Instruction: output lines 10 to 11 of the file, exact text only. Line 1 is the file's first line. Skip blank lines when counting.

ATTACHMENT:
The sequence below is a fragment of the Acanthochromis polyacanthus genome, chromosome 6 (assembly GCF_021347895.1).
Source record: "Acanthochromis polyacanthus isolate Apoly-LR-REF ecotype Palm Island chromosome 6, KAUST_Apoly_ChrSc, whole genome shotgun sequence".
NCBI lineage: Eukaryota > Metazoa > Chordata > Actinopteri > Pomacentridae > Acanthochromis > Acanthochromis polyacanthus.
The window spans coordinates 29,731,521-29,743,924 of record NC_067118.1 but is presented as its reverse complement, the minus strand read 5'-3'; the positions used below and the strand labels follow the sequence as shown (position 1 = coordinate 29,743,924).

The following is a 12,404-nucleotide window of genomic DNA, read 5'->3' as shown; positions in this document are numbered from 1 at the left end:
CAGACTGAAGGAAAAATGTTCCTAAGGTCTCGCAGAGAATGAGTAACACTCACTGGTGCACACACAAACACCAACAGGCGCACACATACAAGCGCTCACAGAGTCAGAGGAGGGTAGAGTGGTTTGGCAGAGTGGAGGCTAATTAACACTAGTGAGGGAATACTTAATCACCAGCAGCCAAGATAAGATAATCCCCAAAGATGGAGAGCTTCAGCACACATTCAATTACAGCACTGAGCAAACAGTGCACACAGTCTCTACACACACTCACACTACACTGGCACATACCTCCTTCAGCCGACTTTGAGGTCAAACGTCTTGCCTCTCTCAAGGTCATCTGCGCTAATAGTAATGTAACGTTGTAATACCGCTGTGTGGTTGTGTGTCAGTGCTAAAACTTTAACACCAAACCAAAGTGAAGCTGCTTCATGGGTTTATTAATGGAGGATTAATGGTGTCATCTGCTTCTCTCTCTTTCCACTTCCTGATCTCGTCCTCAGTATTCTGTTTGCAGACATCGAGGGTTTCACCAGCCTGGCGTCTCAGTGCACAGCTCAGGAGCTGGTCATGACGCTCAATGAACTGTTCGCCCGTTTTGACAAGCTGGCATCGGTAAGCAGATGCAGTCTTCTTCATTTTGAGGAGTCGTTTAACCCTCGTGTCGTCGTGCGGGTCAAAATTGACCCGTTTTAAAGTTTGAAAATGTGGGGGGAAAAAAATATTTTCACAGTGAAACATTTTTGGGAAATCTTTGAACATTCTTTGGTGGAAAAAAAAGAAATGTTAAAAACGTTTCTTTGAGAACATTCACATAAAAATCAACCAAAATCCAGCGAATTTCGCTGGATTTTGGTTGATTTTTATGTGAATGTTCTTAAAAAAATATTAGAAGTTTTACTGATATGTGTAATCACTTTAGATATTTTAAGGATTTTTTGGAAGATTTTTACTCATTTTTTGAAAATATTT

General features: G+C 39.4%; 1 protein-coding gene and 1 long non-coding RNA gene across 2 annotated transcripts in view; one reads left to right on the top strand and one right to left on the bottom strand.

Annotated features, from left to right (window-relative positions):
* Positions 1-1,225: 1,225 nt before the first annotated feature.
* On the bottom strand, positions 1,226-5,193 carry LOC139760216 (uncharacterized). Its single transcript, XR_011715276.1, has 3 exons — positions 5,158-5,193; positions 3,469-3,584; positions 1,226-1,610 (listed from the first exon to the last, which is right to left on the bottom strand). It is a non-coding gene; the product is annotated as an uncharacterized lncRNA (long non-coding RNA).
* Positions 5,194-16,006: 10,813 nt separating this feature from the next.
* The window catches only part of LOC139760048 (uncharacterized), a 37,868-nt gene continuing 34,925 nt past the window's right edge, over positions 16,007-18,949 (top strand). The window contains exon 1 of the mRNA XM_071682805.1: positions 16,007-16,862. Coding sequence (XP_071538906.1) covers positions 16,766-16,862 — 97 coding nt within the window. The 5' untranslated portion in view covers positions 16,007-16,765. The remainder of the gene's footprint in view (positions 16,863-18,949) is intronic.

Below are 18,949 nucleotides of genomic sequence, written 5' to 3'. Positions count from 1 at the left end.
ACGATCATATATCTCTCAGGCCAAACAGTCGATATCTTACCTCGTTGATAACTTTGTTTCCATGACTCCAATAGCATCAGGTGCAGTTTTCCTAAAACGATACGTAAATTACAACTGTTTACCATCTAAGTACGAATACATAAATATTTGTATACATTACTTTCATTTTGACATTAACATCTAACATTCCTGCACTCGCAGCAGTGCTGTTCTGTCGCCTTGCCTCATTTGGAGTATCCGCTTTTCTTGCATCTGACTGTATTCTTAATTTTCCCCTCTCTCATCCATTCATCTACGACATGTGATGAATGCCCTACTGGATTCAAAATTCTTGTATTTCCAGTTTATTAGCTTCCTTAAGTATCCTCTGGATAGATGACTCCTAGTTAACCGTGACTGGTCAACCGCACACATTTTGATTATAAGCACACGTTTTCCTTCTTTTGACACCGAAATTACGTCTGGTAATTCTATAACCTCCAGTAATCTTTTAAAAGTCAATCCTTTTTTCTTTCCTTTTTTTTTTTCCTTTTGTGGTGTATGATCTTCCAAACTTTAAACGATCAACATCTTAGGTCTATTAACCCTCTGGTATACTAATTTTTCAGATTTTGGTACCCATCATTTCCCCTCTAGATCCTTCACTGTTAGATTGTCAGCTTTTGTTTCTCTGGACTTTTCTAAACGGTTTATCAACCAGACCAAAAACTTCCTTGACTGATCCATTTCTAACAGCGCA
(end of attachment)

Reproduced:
* On the bottom strand, positions 1,226-5,193 carry LOC139760216 (uncharacterized). Its single transcript, XR_011715276.1, has 3 exons — positions 5,158-5,193; positions 3,469-3,584; positions 1,226-1,610 (listed from the first exon to the last, which is right to left on the bottom strand). It is a non-coding gene; the product is annotated as an uncharacterized lncRNA (long non-coding RNA).
* Positions 5,194-16,006: 10,813 nt separating this feature from the next.